If you and your partner have been fighting a bit more than usual lately, you probably want to pinpoint the cause of the arguing so you can maintain a healthy relationship. While bumps in the road appear in every relationship from time to time, the reasons these obstacles keep popping up might not seem apparent at first glance.
To help you get to the root cause of any problems you might encounter in your relationship, look out for these often overlooked factors that can wreak havoc on even the most stable relationships.
10 Startling Things that May be Hurting Your Relationship
1. Too much time on social media.
Everywhere you go, people have their heads in their phones and their fingers steadily scrolling through text messages and news feeds on Twitter or Facebook. Of course, social media allows your relatives and close friends that may live far away to keep up with your life, but it should never become such an addiction that it affects your real-life relationships.
Count how many hours a day you spend liking pictures and statuses or watching YouTube videos; if you find that you talk to people more online than you do with your boyfriend or girlfriend, you should probably break up with social media for a while. Or, at least distance yourself from it so you can give attention to the people who truly care about you.
2. Eating too much junk food.
Yes, your weekly pizza nights might just make you and your partner lash out at each other more often. A study done in 2012 by Ohio State University actually found a strong correlation between foods high in saturated fats and the tendency of couples to argue about sensitive topics, such as money or annoying habits. In simple terms, eating high-fat, unhealthy foods puts a huge strain on the digestive system and causes an imbalance in brain chemistry, which can put you in a sour mood.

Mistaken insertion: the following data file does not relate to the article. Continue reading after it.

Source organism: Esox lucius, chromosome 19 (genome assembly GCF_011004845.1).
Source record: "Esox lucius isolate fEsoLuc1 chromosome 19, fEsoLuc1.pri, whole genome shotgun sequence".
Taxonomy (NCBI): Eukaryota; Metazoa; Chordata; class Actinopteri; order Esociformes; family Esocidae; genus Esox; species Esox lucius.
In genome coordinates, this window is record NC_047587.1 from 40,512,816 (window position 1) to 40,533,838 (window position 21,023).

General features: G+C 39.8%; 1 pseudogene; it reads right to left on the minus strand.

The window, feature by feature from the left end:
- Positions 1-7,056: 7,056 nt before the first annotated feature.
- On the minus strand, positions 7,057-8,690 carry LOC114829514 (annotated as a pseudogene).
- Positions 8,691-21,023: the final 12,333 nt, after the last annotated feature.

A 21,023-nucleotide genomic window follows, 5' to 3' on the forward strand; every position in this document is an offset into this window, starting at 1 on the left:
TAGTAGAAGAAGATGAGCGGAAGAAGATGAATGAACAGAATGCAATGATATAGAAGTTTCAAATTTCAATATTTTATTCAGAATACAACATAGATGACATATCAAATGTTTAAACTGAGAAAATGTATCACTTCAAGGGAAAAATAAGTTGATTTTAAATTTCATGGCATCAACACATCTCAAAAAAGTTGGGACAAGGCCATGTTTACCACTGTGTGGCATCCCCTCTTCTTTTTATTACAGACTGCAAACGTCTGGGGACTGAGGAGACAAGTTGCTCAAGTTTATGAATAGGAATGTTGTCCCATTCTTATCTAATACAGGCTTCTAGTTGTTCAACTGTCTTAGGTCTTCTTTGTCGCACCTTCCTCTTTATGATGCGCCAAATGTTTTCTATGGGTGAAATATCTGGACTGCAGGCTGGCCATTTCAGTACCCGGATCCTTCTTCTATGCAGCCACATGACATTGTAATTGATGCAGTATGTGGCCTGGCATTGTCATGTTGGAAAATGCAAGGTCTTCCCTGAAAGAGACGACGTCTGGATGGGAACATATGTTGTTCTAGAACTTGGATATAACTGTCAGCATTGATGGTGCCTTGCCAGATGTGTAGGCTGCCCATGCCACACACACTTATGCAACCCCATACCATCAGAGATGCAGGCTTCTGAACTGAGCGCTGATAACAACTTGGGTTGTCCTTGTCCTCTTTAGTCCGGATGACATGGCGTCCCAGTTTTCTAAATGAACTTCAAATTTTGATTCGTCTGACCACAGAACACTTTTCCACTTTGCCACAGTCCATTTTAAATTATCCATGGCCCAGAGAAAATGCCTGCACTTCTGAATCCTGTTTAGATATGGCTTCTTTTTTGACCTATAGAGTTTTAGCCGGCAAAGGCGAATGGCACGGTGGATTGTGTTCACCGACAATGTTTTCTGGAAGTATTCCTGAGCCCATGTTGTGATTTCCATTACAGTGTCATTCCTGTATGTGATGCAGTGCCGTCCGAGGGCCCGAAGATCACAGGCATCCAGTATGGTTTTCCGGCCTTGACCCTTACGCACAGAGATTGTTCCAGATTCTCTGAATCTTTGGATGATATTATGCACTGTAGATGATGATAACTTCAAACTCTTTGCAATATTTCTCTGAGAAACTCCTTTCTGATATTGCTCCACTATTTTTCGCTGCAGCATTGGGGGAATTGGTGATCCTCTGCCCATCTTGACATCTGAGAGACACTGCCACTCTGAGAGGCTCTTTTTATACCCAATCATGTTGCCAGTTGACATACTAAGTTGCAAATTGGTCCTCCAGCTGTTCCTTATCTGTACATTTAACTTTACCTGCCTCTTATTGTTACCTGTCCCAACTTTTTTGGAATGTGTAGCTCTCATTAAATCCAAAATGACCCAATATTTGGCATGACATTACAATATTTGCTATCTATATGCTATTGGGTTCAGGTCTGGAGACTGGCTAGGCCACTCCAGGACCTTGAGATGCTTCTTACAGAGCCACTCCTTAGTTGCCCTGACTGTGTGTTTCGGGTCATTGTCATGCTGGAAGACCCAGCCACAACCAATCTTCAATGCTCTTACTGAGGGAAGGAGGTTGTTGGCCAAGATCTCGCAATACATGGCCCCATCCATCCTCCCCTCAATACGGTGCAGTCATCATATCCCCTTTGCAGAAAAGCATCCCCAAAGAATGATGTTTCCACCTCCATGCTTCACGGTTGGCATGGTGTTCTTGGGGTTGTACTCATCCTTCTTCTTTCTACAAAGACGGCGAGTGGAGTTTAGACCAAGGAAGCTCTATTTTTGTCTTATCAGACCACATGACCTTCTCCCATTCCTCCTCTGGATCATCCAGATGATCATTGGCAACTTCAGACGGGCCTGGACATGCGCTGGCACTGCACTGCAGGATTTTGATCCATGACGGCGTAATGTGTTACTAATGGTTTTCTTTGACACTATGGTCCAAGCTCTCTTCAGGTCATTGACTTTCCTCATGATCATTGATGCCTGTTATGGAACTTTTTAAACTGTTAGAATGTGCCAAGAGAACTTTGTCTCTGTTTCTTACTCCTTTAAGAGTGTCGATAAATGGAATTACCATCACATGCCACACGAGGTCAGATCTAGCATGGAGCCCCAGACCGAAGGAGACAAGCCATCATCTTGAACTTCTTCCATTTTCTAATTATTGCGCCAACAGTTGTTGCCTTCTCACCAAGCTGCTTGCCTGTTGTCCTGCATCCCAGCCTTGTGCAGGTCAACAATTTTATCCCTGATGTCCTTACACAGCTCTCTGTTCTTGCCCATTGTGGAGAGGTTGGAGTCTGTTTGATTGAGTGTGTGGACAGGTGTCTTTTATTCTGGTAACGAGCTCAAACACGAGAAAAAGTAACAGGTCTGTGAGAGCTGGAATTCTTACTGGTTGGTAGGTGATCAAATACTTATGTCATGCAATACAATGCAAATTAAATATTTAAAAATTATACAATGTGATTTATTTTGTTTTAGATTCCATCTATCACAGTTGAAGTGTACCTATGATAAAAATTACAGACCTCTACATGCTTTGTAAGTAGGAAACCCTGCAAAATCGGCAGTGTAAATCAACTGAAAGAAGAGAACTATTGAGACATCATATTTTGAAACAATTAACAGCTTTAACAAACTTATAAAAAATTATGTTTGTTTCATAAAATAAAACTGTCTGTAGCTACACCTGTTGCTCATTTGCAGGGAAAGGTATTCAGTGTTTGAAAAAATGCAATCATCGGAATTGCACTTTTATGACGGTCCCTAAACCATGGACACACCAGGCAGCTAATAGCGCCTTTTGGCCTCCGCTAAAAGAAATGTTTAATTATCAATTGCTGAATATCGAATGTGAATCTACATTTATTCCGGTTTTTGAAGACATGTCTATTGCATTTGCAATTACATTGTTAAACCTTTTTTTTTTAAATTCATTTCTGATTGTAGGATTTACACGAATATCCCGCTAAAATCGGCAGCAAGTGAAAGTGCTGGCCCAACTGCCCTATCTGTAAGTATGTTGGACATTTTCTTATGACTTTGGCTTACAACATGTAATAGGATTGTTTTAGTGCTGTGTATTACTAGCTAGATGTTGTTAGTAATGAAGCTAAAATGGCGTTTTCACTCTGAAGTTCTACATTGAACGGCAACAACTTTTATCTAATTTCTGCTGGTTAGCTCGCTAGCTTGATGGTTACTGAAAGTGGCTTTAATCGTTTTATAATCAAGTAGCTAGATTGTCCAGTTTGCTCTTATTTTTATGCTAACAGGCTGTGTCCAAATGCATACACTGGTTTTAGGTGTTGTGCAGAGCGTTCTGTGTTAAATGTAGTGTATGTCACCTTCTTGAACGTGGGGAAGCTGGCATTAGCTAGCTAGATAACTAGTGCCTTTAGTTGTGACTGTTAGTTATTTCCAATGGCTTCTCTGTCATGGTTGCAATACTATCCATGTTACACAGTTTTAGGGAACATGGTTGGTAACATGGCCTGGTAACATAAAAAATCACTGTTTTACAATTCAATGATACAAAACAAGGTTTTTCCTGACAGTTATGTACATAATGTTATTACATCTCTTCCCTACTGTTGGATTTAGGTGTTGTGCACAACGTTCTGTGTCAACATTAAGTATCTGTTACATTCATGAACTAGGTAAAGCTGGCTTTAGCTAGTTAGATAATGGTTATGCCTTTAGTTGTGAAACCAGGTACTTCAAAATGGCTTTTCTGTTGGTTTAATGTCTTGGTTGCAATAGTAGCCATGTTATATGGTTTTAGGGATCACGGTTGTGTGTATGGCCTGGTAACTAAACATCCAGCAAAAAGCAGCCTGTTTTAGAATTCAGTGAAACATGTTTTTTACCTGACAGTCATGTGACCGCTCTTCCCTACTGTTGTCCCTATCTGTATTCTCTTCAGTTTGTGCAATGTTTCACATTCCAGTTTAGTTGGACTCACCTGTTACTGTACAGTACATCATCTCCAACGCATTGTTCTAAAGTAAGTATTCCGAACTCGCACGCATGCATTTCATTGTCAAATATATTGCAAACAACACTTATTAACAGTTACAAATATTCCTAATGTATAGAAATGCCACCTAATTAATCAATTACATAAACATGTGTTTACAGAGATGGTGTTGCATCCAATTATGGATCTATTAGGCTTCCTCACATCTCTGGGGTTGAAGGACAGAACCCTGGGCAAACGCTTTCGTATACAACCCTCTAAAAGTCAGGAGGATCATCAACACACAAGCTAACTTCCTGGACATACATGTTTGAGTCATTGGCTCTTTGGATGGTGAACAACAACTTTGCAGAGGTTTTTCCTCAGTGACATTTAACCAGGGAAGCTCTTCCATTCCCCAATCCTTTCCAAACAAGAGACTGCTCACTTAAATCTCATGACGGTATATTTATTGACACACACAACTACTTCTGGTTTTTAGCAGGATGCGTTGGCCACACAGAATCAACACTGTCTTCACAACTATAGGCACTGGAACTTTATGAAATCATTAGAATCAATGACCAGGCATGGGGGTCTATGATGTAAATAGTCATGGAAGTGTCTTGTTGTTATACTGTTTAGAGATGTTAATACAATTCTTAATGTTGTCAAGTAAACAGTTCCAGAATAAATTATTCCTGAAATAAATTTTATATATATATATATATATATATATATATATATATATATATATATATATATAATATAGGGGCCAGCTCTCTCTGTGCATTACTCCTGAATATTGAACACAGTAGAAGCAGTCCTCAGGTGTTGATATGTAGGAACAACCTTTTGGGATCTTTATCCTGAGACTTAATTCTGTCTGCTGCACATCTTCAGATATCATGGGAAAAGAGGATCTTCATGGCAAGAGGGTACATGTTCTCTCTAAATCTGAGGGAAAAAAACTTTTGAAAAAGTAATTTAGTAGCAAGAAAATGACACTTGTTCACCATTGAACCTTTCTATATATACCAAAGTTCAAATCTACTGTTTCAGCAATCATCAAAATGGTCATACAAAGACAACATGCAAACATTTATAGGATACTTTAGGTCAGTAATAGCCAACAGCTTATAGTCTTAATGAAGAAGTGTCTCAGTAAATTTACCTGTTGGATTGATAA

Eat higher vibrational foods, such as raw fruits and veggies, to enhance every aspect of your life, including your relationships.
3. Spending money frivolously.
Unfortunately, financial irresponsibility and incompatibility still tops the list of the most common reasons for divorce, at least in the U.S. Researchers have found that lack of money doesn’t usually cause the fighting and breakup – spending money recklessly actually pulls the trigger in most cases. No matter how much money you have, spending more than you make or have saved up will always lead to unfavorable situations down the road.
To have a healthier relationship, talk openly about money and make sure you both are on the same page when it comes to financial goals and spending habits.
4. Not asking enough questions.
If you talk about yourself all the time and don’t ever show interest in how your partner’s day went, what they like about their new job, or maybe something as simple as what they want for dinner, he or she will feel neglected and uncared for. Even in committed relationships, both people still need to show one another adequate attention and put in effort to keep things running smoothly.
5. Sweating the small stuff.